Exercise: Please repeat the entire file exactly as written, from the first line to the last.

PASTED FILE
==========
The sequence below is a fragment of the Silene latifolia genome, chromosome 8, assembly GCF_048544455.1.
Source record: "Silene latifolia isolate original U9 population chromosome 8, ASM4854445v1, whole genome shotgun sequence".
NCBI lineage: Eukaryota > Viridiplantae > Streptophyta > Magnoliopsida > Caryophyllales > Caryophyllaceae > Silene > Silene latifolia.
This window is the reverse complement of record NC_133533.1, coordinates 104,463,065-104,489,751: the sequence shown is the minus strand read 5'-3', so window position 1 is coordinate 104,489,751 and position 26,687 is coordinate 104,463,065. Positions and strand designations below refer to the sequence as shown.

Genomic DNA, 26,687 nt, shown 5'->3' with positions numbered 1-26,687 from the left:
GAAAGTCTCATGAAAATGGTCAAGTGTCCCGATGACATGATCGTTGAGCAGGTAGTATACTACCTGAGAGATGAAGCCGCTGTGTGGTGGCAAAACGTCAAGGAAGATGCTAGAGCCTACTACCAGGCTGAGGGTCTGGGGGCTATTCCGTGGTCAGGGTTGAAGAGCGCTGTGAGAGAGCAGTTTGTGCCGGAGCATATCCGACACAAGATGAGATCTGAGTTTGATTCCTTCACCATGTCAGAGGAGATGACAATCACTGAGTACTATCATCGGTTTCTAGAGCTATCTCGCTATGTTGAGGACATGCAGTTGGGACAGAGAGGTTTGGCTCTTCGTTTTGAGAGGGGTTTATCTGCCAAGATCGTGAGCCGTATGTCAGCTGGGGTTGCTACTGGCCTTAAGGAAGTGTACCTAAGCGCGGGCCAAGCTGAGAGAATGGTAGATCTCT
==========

The sequence below is a fragment of the Silene latifolia genome, chromosome 8, assembly GCF_048544455.1.
Source record: "Silene latifolia isolate original U9 population chromosome 8, ASM4854445v1, whole genome shotgun sequence".
NCBI lineage: Eukaryota > Viridiplantae > Streptophyta > Magnoliopsida > Caryophyllales > Caryophyllaceae > Silene > Silene latifolia.
This window is the reverse complement of record NC_133533.1, coordinates 104,463,065-104,489,751: the sequence shown is the minus strand read 5'-3', so window position 1 is coordinate 104,489,751 and position 26,687 is coordinate 104,463,065. Positions and strand designations below refer to the sequence as shown.

Genomic DNA, 26,687 nt, shown 5'->3' with positions numbered 1-26,687 from the left:
GAAAGTCTCATGAAAATGGTCAAGTGTCCCGATGACATGATCGTTGAGCAGGTAGTATACTACCTGAGAGATGAAGCCGCTGTGTGGTGGCAAAACGTCAAGGAAGATGCTAGAGCCTACTACCAGGCTGAGGGTCTGGGGGCTATTCCGTGGTCAGGGTTGAAGAGCGCTGTGAGAGAGCAGTTTGTGCCGGAGCATATCCGACACAAGATGAGATCTGAGTTTGATTCCTTCACCATGTCAGAGGAGATGACAATCACTGAGTACTATCATCGGTTTCTAGAGCTATCTCGCTATGTTGAGGACATGCAGTTGGGACAGAGAGGTTTGGCTCTTCGTTTTGAGAGGGGTTTATCTGCCAAGATCGTGAGCCGTATGTCAGCTGGGGTTGCTACTGGCCTTAAGGAAGTGTACCTAAGCGCGGGCCAAGCTGAGAGAATGGTAGATCTCT